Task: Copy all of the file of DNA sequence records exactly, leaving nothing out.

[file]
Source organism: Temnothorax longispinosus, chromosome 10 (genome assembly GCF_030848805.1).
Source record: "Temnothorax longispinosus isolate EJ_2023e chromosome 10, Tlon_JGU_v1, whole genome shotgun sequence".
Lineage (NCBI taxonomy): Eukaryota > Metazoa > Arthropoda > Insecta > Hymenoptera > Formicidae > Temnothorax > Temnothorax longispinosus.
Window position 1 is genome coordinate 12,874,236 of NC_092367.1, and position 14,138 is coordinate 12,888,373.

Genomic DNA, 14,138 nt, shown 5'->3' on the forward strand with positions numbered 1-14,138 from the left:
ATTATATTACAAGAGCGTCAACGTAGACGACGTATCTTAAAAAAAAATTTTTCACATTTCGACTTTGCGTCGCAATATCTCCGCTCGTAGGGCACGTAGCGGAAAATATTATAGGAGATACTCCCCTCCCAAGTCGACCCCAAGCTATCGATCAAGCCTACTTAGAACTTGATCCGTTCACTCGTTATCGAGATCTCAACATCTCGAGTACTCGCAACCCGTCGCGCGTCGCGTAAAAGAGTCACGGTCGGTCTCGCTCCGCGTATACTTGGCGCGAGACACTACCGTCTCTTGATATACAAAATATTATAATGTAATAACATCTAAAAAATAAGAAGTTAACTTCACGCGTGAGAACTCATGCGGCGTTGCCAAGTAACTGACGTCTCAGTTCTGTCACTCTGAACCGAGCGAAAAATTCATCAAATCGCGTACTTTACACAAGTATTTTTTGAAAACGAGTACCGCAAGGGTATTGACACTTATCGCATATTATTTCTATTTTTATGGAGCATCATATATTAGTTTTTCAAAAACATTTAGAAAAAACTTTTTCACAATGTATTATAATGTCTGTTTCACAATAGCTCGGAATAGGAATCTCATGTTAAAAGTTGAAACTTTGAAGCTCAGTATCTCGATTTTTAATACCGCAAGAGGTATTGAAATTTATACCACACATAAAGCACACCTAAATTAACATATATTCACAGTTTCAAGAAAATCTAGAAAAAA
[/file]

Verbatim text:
Source organism: Temnothorax longispinosus, chromosome 10 (genome assembly GCF_030848805.1).
Source record: "Temnothorax longispinosus isolate EJ_2023e chromosome 10, Tlon_JGU_v1, whole genome shotgun sequence".
Lineage (NCBI taxonomy): Eukaryota > Metazoa > Arthropoda > Insecta > Hymenoptera > Formicidae > Temnothorax > Temnothorax longispinosus.
Window position 1 is genome coordinate 12,874,236 of NC_092367.1, and position 14,138 is coordinate 12,888,373.

Genomic DNA, 14,138 nt, shown 5'->3' on the forward strand with positions numbered 1-14,138 from the left:
ATTATATTACAAGAGCGTCAACGTAGACGACGTATCTTAAAAAAAAATTTTTCACATTTCGACTTTGCGTCGCAATATCTCCGCTCGTAGGGCACGTAGCGGAAAATATTATAGGAGATACTCCCCTCCCAAGTCGACCCCAAGCTATCGATCAAGCCTACTTAGAACTTGATCCGTTCACTCGTTATCGAGATCTCAACATCTCGAGTACTCGCAACCCGTCGCGCGTCGCGTAAAAGAGTCACGGTCGGTCTCGCTCCGCGTATACTTGGCGCGAGACACTACCGTCTCTTGATATACAAAATATTATAATGTAATAACATCTAAAAAATAAGAAGTTAACTTCACGCGTGAGAACTCATGCGGCGTTGCCAAGTAACTGACGTCTCAGTTCTGTCACTCTGAACCGAGCGAAAAATTCATCAAATCGCGTACTTTACACAAGTATTTTTTGAAAACGAGTACCGCAAGGGTATTGACACTTATCGCATATTATTTCTATTTTTATGGAGCATCATATATTAGTTTTTCAAAAACATTTAGAAAAAACTTTTTCACAATGTATTATAATGTCTGTTTCACAATAGCTCGGAATAGGAATCTCATGTTAAAAGTTGAAACTTTGAAGCTCAGTATCTCGATTTTTAATACCGCAAGAGGTATTGAAATTTATACCACACATAAAGCACACCTAAATTAACATATATTCACAGTTTCAAGAAAATCTAGAAAAAA